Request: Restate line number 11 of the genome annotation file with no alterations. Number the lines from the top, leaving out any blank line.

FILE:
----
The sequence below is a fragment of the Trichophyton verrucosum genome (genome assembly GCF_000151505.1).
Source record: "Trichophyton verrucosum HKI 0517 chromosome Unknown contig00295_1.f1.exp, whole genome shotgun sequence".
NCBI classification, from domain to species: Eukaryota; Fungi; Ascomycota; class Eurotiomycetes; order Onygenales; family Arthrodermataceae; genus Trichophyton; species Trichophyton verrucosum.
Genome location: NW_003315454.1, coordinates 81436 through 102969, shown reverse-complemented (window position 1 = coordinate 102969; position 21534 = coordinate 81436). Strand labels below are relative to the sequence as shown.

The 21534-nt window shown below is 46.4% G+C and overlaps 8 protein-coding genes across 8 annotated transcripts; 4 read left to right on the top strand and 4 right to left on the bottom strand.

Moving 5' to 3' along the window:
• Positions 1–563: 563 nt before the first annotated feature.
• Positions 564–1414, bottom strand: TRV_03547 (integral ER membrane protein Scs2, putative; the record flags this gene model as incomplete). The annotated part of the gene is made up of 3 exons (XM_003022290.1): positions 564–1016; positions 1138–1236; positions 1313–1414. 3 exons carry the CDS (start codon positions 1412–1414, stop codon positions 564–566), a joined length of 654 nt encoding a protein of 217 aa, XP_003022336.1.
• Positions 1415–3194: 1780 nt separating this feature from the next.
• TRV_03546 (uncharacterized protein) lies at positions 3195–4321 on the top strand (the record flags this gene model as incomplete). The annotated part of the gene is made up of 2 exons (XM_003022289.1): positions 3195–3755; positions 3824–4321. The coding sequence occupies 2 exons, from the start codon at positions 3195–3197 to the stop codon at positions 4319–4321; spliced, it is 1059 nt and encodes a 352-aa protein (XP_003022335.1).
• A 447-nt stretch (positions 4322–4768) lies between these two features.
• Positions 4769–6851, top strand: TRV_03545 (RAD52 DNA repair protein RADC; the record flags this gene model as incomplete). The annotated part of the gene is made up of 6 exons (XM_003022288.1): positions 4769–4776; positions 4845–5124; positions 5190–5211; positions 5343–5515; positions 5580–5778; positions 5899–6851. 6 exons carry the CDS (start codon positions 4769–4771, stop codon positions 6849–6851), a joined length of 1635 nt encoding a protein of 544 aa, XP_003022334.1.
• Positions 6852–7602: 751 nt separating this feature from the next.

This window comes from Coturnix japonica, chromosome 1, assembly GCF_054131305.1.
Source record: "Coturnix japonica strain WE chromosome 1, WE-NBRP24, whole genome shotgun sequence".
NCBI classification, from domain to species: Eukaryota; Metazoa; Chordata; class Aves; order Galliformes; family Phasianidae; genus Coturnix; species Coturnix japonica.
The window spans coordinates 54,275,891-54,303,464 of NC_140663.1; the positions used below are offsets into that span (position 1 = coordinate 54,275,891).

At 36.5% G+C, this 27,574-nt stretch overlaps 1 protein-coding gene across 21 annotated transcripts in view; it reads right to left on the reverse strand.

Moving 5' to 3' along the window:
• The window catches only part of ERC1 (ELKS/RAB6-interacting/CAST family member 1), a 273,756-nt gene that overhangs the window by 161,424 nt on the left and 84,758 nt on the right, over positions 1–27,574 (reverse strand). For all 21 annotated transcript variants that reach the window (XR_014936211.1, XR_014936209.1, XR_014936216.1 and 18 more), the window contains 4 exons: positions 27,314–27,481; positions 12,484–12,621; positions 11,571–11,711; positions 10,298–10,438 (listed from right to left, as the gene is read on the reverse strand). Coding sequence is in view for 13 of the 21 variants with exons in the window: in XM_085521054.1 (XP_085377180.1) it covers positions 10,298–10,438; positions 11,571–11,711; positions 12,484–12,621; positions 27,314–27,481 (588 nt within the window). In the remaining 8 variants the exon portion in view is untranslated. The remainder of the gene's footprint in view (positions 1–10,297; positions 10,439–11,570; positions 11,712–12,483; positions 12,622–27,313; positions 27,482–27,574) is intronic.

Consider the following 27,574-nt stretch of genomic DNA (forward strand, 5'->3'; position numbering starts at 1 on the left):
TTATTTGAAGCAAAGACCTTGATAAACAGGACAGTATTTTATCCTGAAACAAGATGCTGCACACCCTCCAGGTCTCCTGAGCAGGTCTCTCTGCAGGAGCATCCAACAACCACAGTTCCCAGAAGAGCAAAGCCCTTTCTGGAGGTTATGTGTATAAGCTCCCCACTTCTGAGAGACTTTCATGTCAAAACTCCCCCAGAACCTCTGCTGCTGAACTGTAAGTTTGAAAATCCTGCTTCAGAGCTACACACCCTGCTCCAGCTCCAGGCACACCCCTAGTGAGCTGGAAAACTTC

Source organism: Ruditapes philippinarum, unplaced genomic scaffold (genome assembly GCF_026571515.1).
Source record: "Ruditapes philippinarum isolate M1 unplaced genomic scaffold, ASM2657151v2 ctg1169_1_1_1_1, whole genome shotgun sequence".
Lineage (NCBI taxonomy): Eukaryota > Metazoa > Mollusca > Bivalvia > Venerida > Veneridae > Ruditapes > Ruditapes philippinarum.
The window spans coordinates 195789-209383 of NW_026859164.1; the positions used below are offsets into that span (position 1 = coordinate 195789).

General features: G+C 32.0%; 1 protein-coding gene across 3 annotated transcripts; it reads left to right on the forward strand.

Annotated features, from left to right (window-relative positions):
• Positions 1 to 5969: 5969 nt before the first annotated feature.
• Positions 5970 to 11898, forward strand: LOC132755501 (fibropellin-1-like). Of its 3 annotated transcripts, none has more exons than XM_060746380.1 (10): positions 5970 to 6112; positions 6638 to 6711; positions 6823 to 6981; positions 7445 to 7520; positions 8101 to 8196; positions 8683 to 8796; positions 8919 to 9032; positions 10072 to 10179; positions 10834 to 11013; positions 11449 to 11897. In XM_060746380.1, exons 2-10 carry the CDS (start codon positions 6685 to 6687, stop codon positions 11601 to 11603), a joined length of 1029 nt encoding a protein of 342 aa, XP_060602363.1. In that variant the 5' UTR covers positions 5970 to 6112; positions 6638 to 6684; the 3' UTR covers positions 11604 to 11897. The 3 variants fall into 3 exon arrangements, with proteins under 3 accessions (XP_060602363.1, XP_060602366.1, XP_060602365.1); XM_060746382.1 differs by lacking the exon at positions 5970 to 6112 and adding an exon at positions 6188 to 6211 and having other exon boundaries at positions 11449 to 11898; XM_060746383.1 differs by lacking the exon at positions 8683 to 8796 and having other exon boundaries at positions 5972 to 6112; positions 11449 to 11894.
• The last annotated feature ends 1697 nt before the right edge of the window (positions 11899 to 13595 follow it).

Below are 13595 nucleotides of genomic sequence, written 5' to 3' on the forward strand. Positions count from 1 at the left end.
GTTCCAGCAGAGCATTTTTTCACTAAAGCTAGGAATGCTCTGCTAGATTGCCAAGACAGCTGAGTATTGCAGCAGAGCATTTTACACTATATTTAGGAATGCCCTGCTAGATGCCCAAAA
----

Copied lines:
• A 447-nt stretch (positions 4322–4768) lies between these two features.